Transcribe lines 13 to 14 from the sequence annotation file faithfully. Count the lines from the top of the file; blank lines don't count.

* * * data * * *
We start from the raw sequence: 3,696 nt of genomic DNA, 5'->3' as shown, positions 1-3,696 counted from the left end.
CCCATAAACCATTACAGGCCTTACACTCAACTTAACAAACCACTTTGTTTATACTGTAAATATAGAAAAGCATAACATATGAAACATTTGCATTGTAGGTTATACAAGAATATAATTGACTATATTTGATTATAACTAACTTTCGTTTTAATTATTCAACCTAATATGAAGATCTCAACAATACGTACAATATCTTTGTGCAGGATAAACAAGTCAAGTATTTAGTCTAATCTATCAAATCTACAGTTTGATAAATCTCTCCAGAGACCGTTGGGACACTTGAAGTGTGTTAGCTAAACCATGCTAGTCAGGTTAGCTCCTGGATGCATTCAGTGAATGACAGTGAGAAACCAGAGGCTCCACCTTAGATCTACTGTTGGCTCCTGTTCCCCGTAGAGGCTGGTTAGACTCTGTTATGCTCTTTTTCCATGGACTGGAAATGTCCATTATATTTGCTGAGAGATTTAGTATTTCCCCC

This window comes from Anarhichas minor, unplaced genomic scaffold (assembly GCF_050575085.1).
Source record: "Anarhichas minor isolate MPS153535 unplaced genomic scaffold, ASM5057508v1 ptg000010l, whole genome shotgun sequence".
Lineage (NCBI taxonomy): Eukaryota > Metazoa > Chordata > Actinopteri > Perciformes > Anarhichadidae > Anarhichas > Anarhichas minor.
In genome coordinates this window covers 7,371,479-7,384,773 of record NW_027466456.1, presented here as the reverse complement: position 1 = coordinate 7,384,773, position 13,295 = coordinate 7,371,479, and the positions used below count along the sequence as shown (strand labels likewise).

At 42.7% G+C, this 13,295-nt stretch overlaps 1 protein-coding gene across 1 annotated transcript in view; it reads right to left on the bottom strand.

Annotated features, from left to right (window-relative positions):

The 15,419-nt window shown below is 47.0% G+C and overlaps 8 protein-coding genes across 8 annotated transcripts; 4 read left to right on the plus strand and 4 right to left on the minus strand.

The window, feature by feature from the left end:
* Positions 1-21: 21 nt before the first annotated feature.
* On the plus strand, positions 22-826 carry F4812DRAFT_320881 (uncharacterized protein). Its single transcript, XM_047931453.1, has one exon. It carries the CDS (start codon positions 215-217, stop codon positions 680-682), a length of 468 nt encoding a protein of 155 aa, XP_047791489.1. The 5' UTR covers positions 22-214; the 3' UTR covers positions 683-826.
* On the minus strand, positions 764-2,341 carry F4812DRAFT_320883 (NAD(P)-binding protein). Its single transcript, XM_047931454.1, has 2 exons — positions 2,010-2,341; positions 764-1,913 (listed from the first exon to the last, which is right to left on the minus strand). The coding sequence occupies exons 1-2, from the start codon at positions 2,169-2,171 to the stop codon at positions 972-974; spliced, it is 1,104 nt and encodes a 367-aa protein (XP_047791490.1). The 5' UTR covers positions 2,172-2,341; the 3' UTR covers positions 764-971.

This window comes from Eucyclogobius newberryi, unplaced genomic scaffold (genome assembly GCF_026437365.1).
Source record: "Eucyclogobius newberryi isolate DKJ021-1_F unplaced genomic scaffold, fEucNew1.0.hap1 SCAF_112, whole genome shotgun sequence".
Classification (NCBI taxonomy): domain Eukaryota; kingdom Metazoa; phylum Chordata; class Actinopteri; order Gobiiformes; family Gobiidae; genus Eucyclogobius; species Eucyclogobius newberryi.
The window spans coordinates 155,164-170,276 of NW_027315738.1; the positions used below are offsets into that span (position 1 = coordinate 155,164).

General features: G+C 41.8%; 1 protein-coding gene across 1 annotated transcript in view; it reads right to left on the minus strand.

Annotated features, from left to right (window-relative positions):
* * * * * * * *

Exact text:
* On the minus strand, positions 764-2,341 carry F4812DRAFT_320883 (NAD(P)-binding protein). Its single transcript, XM_047931454.1, has 2 exons — positions 2,010-2,341; positions 764-1,913 (listed from the first exon to the last, which is right to left on the minus strand). The coding sequence occupies exons 1-2, from the start codon at positions 2,169-2,171 to the stop codon at positions 972-974; spliced, it is 1,104 nt and encodes a 367-aa protein (XP_047791490.1). The 5' UTR covers positions 2,172-2,341; the 3' UTR covers positions 764-971.

This window comes from Eucyclogobius newberryi, unplaced genomic scaffold (genome assembly GCF_026437365.1).